Bayer executive wrongly said mRNA vaccines are gene therapy

30 September 2022
What was claimed

The head of pharma at Bayer admitted MRNA vaccines are gene therapy.

Our verdict

A Bayer spokesperson has since said this comment was an “obvious slip of the tongue”. mRNA vaccines are not gene therapy.

A video allegedly showing the “head of pharma at Bayer” admitting “mRNA vaccines are gene therapy” has been shared on social media. 

The 40-second clip shows a man identified as Stefan Oelrich saying: “We’re really taking that leap, us as a company, Bayer, in cell or gene therapy which to me is one of these examples where really we’re going to make a difference hopefully moving forward. Ultimately the mRNA vaccines are an example for that cell or gene therapy.”

The clip is a genuine recording of the head of Bayer’s pharmaceuticals division Stefan Oelrich speaking at a World Health Summit event in 2021. However, he spoke incorrectly, as mRNA vaccines are not a type of gene therapy, because they do not alter DNA in the body.

A Bayer spokesperson told Full Fact that Mr Oelrich’s comment was “an obvious slip of the tongue” and that “mRNA is not a gene therapy in the sense of general understanding”.

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Covid-19 vaccines aren’t ‘gene therapy’ 

As we have written a number of times in the past, mRNA vaccines are not gene therapy.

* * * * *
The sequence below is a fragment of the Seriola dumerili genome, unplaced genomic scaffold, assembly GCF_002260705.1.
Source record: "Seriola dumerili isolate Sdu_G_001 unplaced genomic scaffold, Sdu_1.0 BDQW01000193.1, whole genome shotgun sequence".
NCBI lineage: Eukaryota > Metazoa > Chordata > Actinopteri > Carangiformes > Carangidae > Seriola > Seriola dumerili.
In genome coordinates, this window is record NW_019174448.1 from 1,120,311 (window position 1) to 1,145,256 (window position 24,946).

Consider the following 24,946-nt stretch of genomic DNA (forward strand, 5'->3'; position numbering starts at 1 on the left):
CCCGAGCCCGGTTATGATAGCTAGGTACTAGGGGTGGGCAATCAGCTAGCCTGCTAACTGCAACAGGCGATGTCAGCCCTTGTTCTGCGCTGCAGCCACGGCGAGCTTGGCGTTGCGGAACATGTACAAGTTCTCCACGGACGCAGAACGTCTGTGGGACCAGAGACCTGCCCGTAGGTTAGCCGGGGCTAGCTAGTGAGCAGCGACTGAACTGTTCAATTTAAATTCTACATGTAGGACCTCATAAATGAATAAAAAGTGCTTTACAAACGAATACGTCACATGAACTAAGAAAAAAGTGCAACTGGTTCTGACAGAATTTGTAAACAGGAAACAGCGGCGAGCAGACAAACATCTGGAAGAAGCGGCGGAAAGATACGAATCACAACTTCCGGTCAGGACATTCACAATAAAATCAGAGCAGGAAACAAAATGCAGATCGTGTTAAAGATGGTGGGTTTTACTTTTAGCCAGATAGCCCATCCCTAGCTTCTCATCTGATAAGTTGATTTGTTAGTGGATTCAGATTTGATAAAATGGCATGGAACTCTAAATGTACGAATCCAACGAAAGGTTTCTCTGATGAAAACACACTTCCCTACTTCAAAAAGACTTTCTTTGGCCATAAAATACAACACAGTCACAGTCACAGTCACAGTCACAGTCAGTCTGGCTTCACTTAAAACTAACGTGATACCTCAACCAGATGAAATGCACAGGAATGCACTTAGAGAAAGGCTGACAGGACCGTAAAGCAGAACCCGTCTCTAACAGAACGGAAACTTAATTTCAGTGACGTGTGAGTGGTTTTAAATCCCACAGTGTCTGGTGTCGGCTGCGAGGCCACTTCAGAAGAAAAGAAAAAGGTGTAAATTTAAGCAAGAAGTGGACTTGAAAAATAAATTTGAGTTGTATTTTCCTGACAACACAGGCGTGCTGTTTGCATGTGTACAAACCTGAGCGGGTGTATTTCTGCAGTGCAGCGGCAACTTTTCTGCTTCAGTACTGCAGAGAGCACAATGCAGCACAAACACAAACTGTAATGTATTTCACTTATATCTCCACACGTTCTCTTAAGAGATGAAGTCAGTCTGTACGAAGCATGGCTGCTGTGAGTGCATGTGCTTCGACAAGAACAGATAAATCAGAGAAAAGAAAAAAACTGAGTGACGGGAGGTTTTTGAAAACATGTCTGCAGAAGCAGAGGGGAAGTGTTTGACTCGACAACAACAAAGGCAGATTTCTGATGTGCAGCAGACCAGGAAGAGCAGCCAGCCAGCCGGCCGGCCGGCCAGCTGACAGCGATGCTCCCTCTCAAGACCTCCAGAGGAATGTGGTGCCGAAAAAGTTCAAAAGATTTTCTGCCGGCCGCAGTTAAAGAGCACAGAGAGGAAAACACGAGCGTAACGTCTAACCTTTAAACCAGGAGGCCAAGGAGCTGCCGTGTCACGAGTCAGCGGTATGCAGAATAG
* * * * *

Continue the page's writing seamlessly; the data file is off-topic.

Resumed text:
The mRNA vaccines mentioned in the video (Pfizer and Moderna in the UK) work by packaging instructions on how to make the spike protein on the surface of the SARS-CoV-2 virus (which causes Covid-19). These mRNA instructions enter human cells and are used to make the spike protein, causing an immune response, which helps the body to fight off a genuine Covid-19 infection at a later date.

The mRNA from vaccines doesn’t enter the cell’s nucleus, where DNA is located, or interact with the person getting the vaccine’s DNA at all.

Gene therapy, on the other hand, involves delivering functioning DNA into the nuclei of the patient’s cells, often to cure a genetic condition. 

This means that gene therapies can permanently alter someone’s DNA, with those changes being inherited by daughter cells that result if the cell divides, while mRNA is transitory and not inherited.

It isn’t cell therapy either, where new cells are introduced into a patient’s body, often using stem cells.

Image courtesy of Mat Napo

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